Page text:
Better Songs to Sing: Why we need more working class voices in theatre and the arts

“Working class voices are missing from theatre. And that matters: to society, to the industry and to you as an artist”

Emma Shaw, Writer and Producer, discusses the need for more working class voices in theatre and the arts, and how the work we see on stage reflects the industry and the UK as a whole.

You know that scene in Educating Rita where everyone is in the pub having a good old knees-up? Rita’s mother starts crying and says There must be better songs to sing than this.

When I first saw that, growing up in a working class area of Doncaster in the 90’s, it struck a chord. I just knew there were more options. Different songs to sing.

Last Saturday night I had that feeling again. I’d just seen my twentieth incarnation of “The Most Self-Indulgent Comedy of A White, Middle Class Millennial (featuring relationships and social media)”. Sat in the after-show bar, Rita popped into my head. Surely as an industry we should be able to find better songs to sing, different plays to perform?

I see a lot of fringe shows. I get sent a lot of scripts. There is a noticeable “sameness”. A uniformity of viewpoint, character and references. We keep telling the same stories over and over again. It’s not really a mystery why that is. Go into any rehearsal room, networking event, commissioning meeting or casting call: the personnel will be majority posh, white and southern.

Published last week, Labour’s Acting Up Report has the stats to confirm this. The stream of diverse voices into theatre has been cut off. Only 16% of actors come from a working class background. The report lays out the reasons the arts have become a career for the rich (drama cuts in schools, lack of network, inability to take unpaid work, lack of resources to take risks).

Obviously, if you’re working class and forging a career in the arts, this is all highly relevant. However, if you’re one of the 51% from a ‘privileged background’ you might be tempted to ignore the issue.

That would be a mistake. Working class voices are missing from theatre. And that matters: to society, to the industry and to you as an artist.

It doesn’t matter how innovative your creative process, how artistically ground-breaking your work: if it’s inaccessible to the poor, it’s neither radical nor revolutionary.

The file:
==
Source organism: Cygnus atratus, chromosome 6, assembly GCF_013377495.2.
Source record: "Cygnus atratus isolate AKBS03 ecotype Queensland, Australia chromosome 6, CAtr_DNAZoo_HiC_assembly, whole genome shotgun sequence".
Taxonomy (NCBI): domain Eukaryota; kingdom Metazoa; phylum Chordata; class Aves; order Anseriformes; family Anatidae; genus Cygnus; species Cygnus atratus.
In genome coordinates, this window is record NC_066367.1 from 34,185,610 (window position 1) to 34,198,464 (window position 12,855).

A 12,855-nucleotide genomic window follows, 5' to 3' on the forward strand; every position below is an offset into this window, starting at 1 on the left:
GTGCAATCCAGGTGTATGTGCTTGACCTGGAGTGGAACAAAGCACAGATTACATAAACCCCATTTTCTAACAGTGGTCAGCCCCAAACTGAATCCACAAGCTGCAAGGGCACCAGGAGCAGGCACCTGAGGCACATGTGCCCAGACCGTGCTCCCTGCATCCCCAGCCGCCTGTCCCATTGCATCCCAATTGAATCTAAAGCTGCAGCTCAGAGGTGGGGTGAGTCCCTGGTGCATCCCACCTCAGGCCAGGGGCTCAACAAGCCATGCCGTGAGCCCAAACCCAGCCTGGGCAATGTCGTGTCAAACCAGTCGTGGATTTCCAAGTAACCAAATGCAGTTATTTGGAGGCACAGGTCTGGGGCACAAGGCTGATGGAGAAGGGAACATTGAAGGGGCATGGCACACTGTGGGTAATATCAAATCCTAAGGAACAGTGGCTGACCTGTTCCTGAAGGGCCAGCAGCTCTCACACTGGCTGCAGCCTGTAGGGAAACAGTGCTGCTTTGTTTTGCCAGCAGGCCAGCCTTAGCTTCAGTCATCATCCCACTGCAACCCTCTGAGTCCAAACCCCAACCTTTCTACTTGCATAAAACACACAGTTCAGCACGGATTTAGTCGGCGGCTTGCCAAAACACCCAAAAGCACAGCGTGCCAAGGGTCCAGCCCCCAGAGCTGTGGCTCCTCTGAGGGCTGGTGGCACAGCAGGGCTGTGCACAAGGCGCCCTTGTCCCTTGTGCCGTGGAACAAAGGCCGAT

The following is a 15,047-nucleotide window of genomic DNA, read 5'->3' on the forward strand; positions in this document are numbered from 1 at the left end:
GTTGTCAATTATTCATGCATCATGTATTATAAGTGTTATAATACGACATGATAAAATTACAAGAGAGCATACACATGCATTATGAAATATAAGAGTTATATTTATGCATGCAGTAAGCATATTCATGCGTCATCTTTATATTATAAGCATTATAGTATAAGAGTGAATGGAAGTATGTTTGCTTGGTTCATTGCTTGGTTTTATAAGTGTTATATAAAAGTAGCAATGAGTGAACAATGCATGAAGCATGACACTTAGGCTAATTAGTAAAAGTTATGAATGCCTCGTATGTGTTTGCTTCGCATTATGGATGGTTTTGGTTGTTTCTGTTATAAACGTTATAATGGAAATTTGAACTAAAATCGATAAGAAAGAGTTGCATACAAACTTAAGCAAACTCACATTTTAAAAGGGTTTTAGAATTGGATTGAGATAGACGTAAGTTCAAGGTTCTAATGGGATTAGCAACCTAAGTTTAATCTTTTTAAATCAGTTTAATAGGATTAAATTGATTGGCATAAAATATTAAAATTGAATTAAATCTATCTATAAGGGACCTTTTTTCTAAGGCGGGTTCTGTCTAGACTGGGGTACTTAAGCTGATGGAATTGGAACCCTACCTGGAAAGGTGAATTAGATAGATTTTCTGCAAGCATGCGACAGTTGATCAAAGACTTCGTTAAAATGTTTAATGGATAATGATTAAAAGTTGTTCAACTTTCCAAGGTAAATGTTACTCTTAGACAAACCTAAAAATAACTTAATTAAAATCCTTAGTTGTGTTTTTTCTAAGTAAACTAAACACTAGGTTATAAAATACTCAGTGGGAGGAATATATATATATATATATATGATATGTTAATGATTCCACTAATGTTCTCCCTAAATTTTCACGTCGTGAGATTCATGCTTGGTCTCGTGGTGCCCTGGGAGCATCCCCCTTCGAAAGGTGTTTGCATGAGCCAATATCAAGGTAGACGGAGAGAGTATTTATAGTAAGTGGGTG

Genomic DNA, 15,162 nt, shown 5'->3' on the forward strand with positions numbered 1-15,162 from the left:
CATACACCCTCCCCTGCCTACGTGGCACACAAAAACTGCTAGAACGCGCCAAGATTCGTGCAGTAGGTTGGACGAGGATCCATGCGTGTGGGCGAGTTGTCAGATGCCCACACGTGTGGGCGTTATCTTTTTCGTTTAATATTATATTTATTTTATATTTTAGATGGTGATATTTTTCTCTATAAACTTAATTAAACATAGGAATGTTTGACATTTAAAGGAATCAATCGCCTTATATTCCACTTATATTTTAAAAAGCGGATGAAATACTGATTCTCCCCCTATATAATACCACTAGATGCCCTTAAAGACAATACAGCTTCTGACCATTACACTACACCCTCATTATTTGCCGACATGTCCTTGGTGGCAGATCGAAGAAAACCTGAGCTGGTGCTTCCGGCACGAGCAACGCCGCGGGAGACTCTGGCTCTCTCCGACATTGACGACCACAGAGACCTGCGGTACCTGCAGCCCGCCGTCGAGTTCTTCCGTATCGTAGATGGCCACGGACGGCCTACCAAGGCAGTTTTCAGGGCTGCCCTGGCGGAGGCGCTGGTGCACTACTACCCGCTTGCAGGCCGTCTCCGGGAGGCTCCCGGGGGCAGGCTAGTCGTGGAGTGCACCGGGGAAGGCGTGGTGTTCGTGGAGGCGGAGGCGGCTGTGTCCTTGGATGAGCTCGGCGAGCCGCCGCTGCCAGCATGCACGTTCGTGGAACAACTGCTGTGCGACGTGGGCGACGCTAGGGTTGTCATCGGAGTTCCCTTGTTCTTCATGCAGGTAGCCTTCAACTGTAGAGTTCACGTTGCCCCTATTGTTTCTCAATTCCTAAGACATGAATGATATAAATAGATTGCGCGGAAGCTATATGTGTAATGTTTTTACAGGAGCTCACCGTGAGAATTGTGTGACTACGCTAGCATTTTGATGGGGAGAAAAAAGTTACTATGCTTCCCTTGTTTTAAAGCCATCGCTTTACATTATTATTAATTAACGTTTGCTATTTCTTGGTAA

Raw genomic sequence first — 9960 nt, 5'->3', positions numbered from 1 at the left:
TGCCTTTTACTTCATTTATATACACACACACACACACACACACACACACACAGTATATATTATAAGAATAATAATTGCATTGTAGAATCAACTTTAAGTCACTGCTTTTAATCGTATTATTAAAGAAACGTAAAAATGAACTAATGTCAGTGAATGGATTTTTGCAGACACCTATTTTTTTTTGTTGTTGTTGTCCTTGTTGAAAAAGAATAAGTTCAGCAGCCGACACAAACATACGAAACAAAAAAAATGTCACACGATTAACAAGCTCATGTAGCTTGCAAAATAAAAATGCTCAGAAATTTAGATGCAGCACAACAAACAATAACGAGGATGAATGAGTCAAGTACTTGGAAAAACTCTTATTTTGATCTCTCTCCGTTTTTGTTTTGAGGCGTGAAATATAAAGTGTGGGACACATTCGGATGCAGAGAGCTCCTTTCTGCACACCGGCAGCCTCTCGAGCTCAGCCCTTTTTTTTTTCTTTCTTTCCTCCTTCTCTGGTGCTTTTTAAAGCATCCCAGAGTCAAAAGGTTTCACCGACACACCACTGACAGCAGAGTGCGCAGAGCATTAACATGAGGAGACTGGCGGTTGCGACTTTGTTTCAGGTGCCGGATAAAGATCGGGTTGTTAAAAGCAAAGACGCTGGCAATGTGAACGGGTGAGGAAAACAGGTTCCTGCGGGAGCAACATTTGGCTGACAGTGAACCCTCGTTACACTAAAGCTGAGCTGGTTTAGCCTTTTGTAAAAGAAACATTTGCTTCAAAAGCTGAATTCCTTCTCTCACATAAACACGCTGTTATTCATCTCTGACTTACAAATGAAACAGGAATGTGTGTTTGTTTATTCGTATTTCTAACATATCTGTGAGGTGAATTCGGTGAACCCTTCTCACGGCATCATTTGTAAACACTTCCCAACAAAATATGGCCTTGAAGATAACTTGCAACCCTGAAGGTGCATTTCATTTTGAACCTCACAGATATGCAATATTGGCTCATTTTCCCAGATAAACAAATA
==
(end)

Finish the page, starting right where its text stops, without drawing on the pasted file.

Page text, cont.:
Furthermore, from a creative standpoint the greater the diversity of voices involved in the artistic discussion, the greater the chances of those magic collisions happening. The kind where sparks fly and something new is created.

The objection I hear most from writers and directors about developing projects with working class characters is “I’m not interested in telling those types of stories”.

What does that even mean? “Those types of stories”? You aren’t interested in telling love stories? Stories about power, revenge, family relationships? Funny stories? Stories full of drama?

More to the point, if you can genuinely find nothing in working class stories to interest you, nothing that translates on any level to your life… doesn’t that strike you as odd?

Should you be living in a society where the experience of a huge percentage of your fellow citizens bears so little relation to yours that you can’t translate their narratives?

It’s a level of obliviousness that causes otherwise sweet people to utter phrases like ‘let them eat cake’.

Theatre remains one of the few places where an audience member has to experience a whole world as it is presented. The lives of the characters may seem irrelevant to theirs, their viewpoints obnoxious. But they still have to see them: no changing the channel, no tailored newsfeeds, no filters.

As other media become echo chambers, we all have a responsibility to make sure theatre goes in the opposite direction.

The absence of the working class on stage is not just a concern for working class actors, directors, producers and writers. If you are one of the “privileged 51%” currently working in the industry, that lack of visibility is limiting your work and your understanding too.

Working class stories are out there. It’s the responsibility of all of us to find them.

But beyond the characters and setting: how do you spot them? What makes a script working class?

Jimmy McGovern, David Eldridge, Barry Hynes, Laura Wade, Sally Wainwright, John Sullivan, Shelagh Delaney – “How to be a Working Class Writer 101” would cover a lot of ground.

We are talking about a diverse body of writers and works that include but are not limited to kitchen sink realism. (My SparkNotes version would be Alan Bleasdale’s The Monocled Mutineer on repeat). 

But boil them all down and they share a common core: they are fundamentally anti-establishment.

And that’s what I want to see. That’s what I’m looking for. That pissed off voice saying “don’t let them get away with this crap”: the hallmark of a working class script.

We need anti-establishment plays now more than ever. We need stories that question the status quo; that hold to account those in economic, cultural and political power.

There are better songs to sing than this. Don’t just stick with what you know. Use different voices. Tell different stories.

 

Emma Shaw is an experienced producer who has a passion for supporting and developing new work, particularly from female writers. As well as being a contributing writer, she is part of the Nevertheless She production team. Her own writing often takes existing ideas and turns them on their head to create something bold and new.